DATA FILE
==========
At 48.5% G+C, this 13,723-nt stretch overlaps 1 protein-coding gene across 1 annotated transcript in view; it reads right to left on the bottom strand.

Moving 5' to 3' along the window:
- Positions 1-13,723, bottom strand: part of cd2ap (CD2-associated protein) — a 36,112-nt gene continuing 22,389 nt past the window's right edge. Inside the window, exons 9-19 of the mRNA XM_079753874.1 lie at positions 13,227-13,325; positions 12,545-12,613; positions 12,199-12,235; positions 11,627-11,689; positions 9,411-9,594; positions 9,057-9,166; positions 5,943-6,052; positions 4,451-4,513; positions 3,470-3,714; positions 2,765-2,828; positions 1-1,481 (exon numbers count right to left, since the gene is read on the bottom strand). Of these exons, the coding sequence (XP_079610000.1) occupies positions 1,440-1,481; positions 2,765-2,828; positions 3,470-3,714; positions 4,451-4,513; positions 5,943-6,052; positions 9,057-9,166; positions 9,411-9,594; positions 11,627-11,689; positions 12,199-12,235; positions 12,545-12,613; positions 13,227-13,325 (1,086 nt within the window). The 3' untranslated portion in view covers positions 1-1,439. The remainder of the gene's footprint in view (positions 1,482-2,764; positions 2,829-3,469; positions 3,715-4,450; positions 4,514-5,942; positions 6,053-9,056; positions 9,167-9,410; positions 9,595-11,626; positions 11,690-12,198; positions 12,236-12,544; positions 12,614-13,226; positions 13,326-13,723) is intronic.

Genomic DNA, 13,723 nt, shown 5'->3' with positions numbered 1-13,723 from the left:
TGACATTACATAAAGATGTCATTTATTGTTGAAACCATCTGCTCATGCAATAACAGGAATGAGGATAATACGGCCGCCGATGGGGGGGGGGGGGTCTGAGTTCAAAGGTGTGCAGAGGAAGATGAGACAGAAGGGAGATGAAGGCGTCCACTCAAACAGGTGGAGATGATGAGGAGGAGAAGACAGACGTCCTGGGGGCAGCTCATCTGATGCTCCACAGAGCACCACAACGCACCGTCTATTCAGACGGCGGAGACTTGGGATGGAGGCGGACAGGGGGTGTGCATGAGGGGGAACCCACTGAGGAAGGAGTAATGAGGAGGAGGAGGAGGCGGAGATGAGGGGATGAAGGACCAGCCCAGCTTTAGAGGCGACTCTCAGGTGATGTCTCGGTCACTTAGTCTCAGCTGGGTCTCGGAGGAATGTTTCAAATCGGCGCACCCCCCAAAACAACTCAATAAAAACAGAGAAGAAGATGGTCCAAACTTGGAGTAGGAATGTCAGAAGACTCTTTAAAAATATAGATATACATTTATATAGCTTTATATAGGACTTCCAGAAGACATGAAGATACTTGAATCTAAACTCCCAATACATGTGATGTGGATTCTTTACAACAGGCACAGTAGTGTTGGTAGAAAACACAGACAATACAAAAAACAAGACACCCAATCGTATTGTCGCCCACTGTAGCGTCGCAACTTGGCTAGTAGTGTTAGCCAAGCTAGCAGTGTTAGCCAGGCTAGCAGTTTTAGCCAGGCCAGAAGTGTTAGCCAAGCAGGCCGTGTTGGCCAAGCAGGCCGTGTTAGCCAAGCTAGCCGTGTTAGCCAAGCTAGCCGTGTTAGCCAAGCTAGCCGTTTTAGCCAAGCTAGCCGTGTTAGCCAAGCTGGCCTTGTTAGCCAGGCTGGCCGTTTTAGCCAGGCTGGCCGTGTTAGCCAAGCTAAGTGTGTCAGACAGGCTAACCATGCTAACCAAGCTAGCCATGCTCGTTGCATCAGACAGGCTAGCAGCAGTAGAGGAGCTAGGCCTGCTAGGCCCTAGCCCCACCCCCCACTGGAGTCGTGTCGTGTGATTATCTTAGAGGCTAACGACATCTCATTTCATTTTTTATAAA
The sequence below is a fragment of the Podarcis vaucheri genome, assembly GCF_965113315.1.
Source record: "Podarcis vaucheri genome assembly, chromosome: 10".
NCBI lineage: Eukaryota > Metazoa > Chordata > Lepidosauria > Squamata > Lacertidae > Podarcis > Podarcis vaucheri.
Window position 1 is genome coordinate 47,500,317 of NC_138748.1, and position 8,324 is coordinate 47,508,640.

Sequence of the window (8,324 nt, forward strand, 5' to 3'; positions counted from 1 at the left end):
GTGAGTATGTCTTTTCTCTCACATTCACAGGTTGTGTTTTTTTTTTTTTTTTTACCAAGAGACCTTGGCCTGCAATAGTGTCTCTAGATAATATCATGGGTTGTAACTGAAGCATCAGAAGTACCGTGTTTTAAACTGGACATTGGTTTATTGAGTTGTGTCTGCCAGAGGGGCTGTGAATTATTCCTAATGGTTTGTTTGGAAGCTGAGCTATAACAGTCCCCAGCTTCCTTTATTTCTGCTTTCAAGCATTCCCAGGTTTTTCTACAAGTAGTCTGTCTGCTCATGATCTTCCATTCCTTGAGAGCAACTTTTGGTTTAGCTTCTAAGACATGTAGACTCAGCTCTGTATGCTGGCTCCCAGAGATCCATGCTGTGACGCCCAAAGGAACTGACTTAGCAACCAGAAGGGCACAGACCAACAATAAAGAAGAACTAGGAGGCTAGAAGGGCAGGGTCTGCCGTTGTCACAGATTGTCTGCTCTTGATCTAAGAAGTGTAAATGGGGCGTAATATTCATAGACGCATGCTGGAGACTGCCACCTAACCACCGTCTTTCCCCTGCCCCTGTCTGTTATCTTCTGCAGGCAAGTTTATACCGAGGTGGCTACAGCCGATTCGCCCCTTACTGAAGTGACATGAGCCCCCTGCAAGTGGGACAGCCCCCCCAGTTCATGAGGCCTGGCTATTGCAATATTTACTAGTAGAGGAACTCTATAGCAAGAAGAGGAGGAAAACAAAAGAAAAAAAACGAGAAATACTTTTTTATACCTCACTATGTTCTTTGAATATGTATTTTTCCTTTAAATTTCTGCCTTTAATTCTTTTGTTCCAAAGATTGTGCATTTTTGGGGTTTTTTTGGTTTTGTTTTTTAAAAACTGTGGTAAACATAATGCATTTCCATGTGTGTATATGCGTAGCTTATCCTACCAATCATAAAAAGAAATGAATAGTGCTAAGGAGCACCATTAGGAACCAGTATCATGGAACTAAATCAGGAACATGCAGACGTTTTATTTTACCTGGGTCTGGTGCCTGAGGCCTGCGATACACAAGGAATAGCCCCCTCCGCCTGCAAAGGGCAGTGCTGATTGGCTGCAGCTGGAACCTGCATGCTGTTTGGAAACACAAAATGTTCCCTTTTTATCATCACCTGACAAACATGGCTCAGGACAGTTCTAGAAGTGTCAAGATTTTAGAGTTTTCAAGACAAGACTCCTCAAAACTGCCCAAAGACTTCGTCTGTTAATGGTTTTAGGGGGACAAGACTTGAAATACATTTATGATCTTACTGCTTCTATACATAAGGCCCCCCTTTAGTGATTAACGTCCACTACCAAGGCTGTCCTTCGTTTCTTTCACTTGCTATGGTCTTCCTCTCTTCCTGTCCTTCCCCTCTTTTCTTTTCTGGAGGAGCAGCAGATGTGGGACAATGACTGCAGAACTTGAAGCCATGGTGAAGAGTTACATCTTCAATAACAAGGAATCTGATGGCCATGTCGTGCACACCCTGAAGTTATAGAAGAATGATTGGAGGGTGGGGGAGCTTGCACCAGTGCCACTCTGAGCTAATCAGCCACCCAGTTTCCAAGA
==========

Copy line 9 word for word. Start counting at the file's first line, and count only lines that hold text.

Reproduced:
Window position 1 is genome coordinate 47,500,317 of NC_138748.1, and position 8,324 is coordinate 47,508,640.